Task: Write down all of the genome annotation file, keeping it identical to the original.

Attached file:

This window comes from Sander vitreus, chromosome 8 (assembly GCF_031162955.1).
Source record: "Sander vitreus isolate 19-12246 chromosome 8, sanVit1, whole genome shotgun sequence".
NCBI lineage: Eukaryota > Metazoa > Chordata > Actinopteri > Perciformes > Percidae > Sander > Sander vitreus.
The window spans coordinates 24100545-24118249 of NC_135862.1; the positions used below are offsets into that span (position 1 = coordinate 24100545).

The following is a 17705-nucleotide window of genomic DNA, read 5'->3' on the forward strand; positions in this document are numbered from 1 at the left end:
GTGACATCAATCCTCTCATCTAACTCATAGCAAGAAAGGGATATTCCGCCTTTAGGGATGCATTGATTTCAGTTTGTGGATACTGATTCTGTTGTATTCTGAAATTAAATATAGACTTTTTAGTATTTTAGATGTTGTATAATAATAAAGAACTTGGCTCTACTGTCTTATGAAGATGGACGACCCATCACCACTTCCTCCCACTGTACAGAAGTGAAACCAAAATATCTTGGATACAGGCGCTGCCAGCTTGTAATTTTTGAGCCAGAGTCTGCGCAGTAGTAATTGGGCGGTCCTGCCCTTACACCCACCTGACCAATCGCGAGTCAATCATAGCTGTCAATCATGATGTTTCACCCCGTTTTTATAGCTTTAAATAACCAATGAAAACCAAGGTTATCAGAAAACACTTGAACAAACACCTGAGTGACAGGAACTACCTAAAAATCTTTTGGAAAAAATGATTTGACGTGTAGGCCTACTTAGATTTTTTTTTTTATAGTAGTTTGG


This window comes from Sander vitreus, chromosome 8 (assembly GCF_031162955.1).
Source record: "Sander vitreus isolate 19-12246 chromosome 8, sanVit1, whole genome shotgun sequence".
NCBI lineage: Eukaryota > Metazoa > Chordata > Actinopteri > Perciformes > Percidae > Sander > Sander vitreus.
The window spans coordinates 24100545-24118249 of NC_135862.1; the positions used below are offsets into that span (position 1 = coordinate 24100545).

The following is a 17705-nucleotide window of genomic DNA, read 5'->3' on the forward strand; positions in this document are numbered from 1 at the left end:
GTGACATCAATCCTCTCATCTAACTCATAGCAAGAAAGGGATATTCCGCCTTTAGGGATGCATTGATTTCAGTTTGTGGATACTGATTCTGTTGTATTCTGAAATTAAATATAGACTTTTTAGTATTTTAGATGTTGTATAATAATAAAGAACTTGGCTCTACTGTCTTATGAAGATGGACGACCCATCACCACTTCCTCCCACTGTACAGAAGTGAAACCAAAATATCTTGGATACAGGCGCTGCCAGCTTGTAATTTTTGAGCCAGAGTCTGCGCAGTAGTAATTGGGCGGTCCTGCCCTTACACCCACCTGACCAATCGCGAGTCAATCATAGCTGTCAATCATGATGTTTCACCCCGTTTTTATAGCTTTAAATAACCAATGAAAACCAAGGTTATCAGAAAACACTTGAACAAACACCTGAGTGACAGGAACTACCTAAAAATCTTTTGGAAAAAATGATTTGACGTGTAGGCCTACTTAGATTTTTTTTTTTATAGTAGTTTGG